DUSTIN: When I was in high school, you know, being involved in extracurricular activities, schoolwork, egg processing, things like that, I mean that takes up a lot of time. I was up until midnight several nights trying to get all that done.
The brothers lacked business experience. They had to learn how to price and market the eggs—and about the best chicken breeds and feed.
Another challenge was changing regulations. At first the Stantons let their chickens roam outside, but then the FDA said egg-laying chickens can’t have muddy feet. That forced the brothers to cut their flock by two-thirds, so all the birds could fit in their barn.
DUSTIN: We actually are cage free now with 7,200 birds.
But by switching from older chickens to younger ones, Dustin says they were able to maintain similar egg production.
DUSTIN: We’re still able to produce 90ish percent, so one of the like 7,200 birds times 90 percent is what we get in eggs per day.
After collecting all of the eggs, they place them onto another conveyor belt. That belt takes the eggs through a washer.
DUSTIN: We’re trying to get a new egg washer as well. Ideally, this will be connected to the belt and it will take them on through.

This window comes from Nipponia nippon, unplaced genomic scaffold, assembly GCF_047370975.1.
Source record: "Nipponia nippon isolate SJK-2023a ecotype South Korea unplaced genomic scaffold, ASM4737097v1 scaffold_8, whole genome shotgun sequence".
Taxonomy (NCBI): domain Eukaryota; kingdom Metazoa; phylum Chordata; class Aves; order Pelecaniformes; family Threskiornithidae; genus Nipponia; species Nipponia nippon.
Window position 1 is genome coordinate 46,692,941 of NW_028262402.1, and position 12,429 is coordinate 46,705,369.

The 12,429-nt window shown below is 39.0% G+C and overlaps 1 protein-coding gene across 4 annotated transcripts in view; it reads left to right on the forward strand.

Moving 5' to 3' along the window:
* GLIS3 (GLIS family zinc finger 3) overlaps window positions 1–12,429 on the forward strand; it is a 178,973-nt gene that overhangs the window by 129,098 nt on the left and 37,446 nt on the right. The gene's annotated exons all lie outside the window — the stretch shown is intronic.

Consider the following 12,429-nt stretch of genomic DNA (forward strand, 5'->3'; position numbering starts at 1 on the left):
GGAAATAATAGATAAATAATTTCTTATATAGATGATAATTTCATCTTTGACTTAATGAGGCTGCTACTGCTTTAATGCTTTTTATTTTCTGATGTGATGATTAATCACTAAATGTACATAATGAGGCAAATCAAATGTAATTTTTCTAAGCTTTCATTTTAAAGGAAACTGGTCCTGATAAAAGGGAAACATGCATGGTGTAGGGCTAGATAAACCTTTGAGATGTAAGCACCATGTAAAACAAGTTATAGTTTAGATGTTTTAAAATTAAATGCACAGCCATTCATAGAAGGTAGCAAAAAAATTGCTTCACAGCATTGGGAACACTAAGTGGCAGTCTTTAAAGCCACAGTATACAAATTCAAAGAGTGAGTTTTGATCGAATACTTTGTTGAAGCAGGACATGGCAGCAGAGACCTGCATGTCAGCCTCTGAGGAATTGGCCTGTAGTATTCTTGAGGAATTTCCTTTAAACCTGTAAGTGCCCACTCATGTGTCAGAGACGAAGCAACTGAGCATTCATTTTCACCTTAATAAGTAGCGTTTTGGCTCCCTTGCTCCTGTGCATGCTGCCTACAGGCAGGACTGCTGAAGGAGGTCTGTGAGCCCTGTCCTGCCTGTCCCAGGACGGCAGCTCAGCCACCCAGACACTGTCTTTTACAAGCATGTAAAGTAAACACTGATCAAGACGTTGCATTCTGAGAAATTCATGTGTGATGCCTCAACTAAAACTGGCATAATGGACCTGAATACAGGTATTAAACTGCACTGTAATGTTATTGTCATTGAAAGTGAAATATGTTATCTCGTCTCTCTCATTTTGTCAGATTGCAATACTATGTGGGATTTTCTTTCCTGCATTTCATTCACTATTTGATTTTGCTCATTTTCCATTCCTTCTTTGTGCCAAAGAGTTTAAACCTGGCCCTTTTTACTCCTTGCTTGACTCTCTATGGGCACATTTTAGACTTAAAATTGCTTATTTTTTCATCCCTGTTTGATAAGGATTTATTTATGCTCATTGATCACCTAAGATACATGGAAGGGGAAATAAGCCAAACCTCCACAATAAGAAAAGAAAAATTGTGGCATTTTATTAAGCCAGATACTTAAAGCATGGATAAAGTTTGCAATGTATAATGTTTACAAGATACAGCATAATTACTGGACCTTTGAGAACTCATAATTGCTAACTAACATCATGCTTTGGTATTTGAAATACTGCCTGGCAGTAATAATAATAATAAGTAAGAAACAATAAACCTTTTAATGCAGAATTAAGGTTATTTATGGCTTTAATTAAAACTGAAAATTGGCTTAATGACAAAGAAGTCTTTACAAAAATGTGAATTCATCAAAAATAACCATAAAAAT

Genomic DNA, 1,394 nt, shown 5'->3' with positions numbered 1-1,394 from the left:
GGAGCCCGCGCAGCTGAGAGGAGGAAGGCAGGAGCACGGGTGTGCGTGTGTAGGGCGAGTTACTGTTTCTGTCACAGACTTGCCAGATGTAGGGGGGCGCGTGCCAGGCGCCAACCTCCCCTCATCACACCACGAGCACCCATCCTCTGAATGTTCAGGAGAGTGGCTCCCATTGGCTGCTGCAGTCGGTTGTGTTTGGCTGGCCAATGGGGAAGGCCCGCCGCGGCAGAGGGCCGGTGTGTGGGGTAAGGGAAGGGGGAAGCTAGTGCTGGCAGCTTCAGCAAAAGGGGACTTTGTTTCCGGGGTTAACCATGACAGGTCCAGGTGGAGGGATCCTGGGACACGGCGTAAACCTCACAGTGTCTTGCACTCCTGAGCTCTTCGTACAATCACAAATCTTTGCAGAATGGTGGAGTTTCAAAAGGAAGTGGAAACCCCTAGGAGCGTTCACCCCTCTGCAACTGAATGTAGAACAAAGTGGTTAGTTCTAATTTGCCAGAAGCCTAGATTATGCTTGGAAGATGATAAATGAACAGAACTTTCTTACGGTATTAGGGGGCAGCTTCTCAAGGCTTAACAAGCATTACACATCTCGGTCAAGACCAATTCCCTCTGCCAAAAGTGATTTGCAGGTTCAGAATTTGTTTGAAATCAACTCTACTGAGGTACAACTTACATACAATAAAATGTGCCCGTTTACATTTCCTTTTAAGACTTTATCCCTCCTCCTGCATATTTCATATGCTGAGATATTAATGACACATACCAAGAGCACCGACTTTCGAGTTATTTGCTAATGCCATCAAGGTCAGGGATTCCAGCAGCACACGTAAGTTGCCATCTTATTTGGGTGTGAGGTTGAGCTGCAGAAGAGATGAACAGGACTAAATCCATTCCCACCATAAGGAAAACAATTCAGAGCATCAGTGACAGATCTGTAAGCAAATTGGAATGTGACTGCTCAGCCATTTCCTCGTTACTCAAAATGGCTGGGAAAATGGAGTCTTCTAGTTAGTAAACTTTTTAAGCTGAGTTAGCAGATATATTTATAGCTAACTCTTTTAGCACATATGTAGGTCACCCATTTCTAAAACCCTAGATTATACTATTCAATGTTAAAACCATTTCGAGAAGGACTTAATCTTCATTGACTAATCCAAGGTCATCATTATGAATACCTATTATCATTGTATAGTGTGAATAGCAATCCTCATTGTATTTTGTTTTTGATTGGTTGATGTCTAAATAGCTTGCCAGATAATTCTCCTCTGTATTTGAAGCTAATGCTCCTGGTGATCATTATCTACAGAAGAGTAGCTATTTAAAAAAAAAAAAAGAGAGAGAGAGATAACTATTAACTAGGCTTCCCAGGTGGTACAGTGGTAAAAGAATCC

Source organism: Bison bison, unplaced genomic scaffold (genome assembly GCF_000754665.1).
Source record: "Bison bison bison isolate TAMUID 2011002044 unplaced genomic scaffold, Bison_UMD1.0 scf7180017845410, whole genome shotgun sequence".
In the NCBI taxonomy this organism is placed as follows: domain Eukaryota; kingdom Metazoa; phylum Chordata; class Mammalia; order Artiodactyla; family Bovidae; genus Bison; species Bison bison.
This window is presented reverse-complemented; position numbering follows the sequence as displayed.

Then, it’s time to hand-package the eggs into baby-blue cartons. Dustin quickly grabs brown eggs from a bucket and places them in a carton. He sorts out cracked or undersized eggs without even looking at them.
DUSTIN: As we grab the egg, you could actually feel if the eggs cracked or not, believe it or not…. and you can even feel the size of them as you put them in, depending on how much of your palm they take up. It’s like, like our sixth sense, you could say.
Finally, the guys place the filled cartons on pallets and into a large walk-in refrigerator. They will deliver and sell their product at more than 60 local restaurants and grocery stores.
The brothers’ unexpected success even caught the attention of Facebook CEO Mark Zuckerberg, who visited the farm two years ago.
DUSTIN: He wanted to come and reached out to us to come here because two reasons. He wanted to meet millennials, and he wanted to meet entrepreneurs, which is what we are — millennial entrepreneurs.
Dustin says the Stanton egg operation is allowing him and Austin to stay on the farm and is providing more revenue.
DUSTIN: I’ve always had the desire to stay on the farm. Without the chickens, the financials behind it did not support it. So we knew we needed something. And the chickens kind of filled that niche over time.
The business has also given the brothers a platform to educate the public about agriculture. Dustin says one of his favorite opportunities is to visit local schools to talk with students about ag and about entrepreneurship.
Dustin says he also hopes the story of Stanton Brothers Eggs teaches young people they’re never too young to work hard and take a chance.
DUSTIN: To teach students that you can do more than just use a degree or get a job. And if you do fall, you know, so what, like you’re still in high school, you still got time.
For WORLD Radio, I’m Sarah Schweinsberg reporting from Centralia, Missouri.